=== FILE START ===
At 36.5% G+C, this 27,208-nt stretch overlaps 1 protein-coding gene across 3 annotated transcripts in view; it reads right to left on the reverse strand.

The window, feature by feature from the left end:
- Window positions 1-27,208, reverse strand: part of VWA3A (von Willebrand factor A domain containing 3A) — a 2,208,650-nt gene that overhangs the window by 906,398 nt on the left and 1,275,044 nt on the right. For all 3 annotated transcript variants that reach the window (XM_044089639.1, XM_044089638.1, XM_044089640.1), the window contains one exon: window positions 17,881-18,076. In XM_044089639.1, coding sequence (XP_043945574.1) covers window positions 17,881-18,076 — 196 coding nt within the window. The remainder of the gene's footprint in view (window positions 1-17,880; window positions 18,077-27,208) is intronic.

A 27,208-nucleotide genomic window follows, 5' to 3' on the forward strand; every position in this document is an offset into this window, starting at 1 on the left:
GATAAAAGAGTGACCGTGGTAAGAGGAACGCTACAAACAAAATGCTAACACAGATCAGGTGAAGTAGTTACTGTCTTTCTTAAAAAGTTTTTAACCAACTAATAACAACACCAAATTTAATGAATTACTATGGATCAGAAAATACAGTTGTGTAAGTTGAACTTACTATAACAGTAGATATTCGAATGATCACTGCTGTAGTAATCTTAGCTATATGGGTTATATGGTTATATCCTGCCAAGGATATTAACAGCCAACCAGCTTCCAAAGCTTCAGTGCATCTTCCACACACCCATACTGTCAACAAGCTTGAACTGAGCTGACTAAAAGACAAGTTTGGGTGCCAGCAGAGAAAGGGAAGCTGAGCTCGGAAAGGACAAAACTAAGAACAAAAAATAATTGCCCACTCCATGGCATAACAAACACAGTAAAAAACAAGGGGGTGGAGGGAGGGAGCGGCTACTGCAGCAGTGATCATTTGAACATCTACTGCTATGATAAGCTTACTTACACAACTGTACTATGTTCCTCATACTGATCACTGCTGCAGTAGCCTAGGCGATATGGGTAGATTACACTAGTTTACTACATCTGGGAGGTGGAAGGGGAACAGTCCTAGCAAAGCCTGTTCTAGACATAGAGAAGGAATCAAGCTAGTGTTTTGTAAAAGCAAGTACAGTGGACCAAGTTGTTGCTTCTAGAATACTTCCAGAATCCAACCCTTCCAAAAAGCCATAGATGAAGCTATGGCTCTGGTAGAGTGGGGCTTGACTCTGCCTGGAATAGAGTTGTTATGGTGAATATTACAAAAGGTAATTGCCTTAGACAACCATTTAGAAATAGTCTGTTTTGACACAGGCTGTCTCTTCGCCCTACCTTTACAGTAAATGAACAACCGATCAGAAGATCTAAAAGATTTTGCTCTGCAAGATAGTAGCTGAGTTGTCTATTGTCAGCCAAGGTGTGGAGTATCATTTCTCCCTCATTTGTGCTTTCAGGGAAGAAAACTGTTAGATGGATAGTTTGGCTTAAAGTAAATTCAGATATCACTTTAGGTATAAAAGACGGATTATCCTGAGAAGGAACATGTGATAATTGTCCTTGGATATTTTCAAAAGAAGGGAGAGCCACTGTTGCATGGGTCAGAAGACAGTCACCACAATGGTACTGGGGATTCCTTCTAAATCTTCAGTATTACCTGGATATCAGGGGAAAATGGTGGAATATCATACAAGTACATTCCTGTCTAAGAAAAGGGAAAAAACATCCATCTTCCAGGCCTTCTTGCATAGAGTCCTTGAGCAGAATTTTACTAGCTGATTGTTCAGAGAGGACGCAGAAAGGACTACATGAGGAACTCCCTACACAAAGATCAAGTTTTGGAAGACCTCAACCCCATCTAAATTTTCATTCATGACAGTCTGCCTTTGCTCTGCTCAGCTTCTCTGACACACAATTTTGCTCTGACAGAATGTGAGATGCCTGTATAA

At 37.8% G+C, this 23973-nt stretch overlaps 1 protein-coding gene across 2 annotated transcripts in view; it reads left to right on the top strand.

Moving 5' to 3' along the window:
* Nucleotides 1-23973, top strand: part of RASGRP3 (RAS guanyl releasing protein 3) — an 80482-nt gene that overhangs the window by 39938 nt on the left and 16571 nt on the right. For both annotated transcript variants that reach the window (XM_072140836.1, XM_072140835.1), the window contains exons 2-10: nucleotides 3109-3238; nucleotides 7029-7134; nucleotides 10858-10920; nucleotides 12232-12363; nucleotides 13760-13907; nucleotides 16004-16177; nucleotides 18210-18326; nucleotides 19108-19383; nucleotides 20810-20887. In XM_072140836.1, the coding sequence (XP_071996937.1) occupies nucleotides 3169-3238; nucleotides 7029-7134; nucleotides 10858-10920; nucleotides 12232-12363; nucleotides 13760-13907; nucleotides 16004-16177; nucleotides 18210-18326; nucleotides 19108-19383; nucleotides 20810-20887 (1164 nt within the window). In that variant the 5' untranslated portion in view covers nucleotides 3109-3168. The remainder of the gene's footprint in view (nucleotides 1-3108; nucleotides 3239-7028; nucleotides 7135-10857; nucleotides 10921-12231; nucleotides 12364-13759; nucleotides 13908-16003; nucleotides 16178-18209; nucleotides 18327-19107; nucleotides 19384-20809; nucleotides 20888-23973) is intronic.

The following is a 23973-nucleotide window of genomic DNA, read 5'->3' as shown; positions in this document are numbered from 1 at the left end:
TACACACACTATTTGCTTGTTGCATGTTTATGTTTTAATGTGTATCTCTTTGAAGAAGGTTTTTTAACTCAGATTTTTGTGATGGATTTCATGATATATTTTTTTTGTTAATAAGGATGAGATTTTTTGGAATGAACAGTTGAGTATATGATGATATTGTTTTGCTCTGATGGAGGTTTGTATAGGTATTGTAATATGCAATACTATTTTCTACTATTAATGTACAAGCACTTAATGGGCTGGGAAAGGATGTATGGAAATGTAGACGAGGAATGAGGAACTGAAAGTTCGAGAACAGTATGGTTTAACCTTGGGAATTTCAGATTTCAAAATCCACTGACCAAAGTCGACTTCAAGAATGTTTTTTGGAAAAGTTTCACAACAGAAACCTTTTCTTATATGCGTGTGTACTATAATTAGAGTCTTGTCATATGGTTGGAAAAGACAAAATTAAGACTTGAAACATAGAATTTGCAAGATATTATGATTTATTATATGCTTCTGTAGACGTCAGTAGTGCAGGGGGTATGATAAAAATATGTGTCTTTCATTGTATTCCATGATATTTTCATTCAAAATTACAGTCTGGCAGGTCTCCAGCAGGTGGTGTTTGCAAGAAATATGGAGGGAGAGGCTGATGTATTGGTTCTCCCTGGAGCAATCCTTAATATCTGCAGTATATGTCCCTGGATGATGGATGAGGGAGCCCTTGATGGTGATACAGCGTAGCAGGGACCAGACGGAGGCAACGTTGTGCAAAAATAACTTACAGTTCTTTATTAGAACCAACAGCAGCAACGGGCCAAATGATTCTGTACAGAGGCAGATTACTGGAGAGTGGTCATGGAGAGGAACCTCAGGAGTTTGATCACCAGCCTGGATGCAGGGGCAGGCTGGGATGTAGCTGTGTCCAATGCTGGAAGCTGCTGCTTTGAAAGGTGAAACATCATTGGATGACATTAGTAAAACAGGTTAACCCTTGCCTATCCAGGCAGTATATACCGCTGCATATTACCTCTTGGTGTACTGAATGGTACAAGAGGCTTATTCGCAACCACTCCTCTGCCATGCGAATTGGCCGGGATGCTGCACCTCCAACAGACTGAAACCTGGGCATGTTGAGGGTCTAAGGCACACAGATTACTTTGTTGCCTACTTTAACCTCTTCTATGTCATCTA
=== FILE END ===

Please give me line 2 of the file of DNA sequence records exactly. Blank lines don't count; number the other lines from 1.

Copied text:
The window, feature by feature from the left end: